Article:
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People v. Chen

Supreme Court, Appellate Division, Second Department, New York.
May 7, 2014
985 N.Y.S.2d 158 (N.Y. App. Div. 2014)

Opinion

2014-05-7

The PEOPLE, etc., respondent, v. XING CHEN, appellant.

Joel B. Rudin, New York, N.Y., for appellant. Kenneth P. Thompson, District Attorney, Brooklyn, N.Y. (Leonard Joblove, Keith Dolan, and Michael Brenner of counsel), for respondent.



Joel B. Rudin, New York, N.Y., for appellant. Kenneth P. Thompson, District Attorney, Brooklyn, N.Y. (Leonard Joblove, Keith Dolan, and Michael Brenner of counsel), for respondent.
RANDALL T. ENG, P.J., ROBERT J. MILLER, SYLVIA O. HINDS–RADIX, and JOSEPH J. MALTESE, JJ.

Appeal by the defendant from a judgment of the Supreme Court, Kings County (Mangano, Jr., J.), rendered December 9, 2011, convicting him of murder in the second degree, upon a jury verdict, and imposing sentence.

ORDERED that the judgment is affirmed.

The Supreme Court providently exercised its discretion in denying the defendant's application to reopen the suppression hearing based on the testimony adduced at the trial. The defendant failed to show that additional pertinent facts had been discovered which would have affected the hearing court's determination ( seeCPL 710.40[4]; People v. Clark, 88 N.Y.2d 552, 555, 647 N.Y.S.2d 479, 670 N.E.2d 980;People v. Miller, 57 A.D.3d 568, 869 N.Y.S.2d 150;see also Miranda v. Arizona, 384 U.S. 436, 475, 86 S.Ct. 1602, 16 L.Ed.2d 694). The trial testimony of the police officer who translated the Miranda warnings to the defendant had only minor inconsistencies with his hearing testimony, and the defendant failed to raise more than an issue of credibility ( see People v. Rosa, 231 A.D.2d 534, 536, 665 N.Y.S.2d 668;cf. People v. Velez, 39 A.D.3d 38, 43, 829 N.Y.S.2d 209).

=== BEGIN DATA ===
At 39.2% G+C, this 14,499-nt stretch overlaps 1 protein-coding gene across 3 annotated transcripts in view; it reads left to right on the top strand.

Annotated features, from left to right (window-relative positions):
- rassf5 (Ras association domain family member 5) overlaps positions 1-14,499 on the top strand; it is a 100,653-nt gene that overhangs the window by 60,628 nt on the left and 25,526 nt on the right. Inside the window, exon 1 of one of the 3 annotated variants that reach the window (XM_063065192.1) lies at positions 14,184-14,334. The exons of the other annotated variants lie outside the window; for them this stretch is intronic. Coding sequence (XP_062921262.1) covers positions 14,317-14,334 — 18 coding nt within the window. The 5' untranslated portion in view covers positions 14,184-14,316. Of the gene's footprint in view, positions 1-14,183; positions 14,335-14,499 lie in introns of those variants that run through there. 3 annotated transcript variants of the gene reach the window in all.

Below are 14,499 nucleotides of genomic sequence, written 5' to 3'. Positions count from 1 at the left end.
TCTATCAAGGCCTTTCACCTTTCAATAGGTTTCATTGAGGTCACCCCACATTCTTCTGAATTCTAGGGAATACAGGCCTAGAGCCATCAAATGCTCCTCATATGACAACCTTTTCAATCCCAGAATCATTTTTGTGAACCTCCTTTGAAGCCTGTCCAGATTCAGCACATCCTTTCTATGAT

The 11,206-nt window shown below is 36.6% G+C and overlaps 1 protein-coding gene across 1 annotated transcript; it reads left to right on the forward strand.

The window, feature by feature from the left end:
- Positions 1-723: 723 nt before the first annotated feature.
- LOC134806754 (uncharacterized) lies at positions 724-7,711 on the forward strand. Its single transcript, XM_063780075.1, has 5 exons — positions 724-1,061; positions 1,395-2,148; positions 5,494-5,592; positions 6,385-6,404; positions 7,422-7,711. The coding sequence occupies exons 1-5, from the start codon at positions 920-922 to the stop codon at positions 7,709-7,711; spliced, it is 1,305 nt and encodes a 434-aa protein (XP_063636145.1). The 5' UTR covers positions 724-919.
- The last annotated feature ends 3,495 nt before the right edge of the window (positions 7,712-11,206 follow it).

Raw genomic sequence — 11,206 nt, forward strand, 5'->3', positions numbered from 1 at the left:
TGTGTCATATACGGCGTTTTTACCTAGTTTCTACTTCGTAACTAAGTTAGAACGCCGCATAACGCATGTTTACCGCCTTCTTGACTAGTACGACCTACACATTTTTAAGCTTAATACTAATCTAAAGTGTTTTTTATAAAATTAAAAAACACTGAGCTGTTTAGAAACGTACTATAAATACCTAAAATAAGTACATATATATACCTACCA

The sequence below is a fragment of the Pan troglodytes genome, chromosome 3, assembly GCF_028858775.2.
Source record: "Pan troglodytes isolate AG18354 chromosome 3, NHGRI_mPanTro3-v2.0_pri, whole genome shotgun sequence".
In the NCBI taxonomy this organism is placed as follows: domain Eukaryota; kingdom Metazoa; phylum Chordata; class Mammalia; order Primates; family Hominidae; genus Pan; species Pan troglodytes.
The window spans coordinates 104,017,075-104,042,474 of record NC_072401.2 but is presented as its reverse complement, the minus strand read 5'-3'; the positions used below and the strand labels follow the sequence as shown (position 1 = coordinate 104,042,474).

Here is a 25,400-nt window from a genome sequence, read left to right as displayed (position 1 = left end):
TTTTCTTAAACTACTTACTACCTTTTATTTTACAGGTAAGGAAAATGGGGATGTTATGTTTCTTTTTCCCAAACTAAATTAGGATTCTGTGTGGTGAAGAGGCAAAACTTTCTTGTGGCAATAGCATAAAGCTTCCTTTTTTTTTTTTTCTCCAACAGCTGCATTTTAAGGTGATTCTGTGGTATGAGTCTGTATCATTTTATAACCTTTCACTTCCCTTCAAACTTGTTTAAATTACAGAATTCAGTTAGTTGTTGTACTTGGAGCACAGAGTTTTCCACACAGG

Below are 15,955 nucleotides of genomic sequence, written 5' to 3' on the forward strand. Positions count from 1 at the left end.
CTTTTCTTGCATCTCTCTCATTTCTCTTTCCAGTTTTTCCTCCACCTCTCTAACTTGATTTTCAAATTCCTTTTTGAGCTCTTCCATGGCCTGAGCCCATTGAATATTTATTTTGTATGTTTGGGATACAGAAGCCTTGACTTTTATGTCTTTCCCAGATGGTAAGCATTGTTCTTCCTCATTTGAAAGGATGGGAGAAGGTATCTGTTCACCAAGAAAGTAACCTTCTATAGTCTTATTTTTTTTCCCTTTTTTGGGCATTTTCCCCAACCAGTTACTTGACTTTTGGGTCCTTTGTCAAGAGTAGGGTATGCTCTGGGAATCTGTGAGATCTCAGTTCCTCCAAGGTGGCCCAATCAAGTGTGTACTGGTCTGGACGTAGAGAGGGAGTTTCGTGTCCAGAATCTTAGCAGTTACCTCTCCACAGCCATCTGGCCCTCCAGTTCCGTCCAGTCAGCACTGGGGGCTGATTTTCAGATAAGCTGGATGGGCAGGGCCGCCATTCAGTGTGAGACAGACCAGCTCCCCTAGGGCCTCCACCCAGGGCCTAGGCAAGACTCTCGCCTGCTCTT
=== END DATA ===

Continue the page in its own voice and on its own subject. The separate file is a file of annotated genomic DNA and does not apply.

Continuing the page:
The Supreme Court providently exercised its discretion in denying the defendant's motion to admit his alleged accomplice's statement as a declaration against penal interest ( see People v. Shabazz, 22 N.Y.3d 896, 898, 977 N.Y.S.2d 141, 999 N.E.2d 504;People v. Settles, 46 N.Y.2d 154, 167–170, 412 N.Y.S.2d 874, 385 N.E.2d 612). The statement was “largely exculpatory and made under circumstances which suggest that [it was] intended to minimize [the] declarant's criminal involvement” ( People v. Singh, 47 A.D.3d 733, 734, 849 N.Y.S.2d 606;see People v. Toussaint, 74 A.D.3d 846, 902 N.Y.S.2d 165;People v. Carter, 276 A.D.2d 347, 714 N.Y.S.2d 459). Since the statement was properly excluded as inadmissible hearsay, the defendant's contention that his constitutional right to present a defense was violated is without merit ( see People v. Simmons, 84 A.D.3d 1120, 924 N.Y.S.2d 273;People v. Cepeda, 208 A.D.2d 364, 616 N.Y.S.2d 737).

The Supreme Court properly charged the jury on accessorial liability and transferred intent ( see People v. Slacks, 90 N.Y.2d 850, 660 N.Y.S.2d 863, 683 N.E.2d 769;People v. Fernandez, 88 N.Y.2d 777, 650 N.Y.S.2d 625, 673 N.E.2d 910;People v. Powell, 304 A.D.2d 410, 757 N.Y.S.2d 297;Penal Law § 20.00).

The prosecutor's comments during summation were fair comment on the evidence ( see People v. Ashwal, 39 N.Y.2d 105, 109, 383 N.Y.S.2d 204, 347 N.E.2d 564;People v. Sanabria, 110 A.D.3d 1010, 973 N.Y.S.2d 326).


Summaries of

People v. Chen

Supreme Court, Appellate Division, Second Department, New York.
May 7, 2014
985 N.Y.S.2d 158 (N.Y. App. Div. 2014)
Case details for

People v. Chen

Case Details

Full title:The PEOPLE, etc., respondent, v. XING CHEN, appellant.

Court:Supreme Court, Appellate Division, Second Department, New York.

Date published: May 7, 2014

Citations

985 N.Y.S.2d 158 (N.Y. App. Div. 2014)
117 A.D.3d 762
2014 N.Y. Slip Op. 3290

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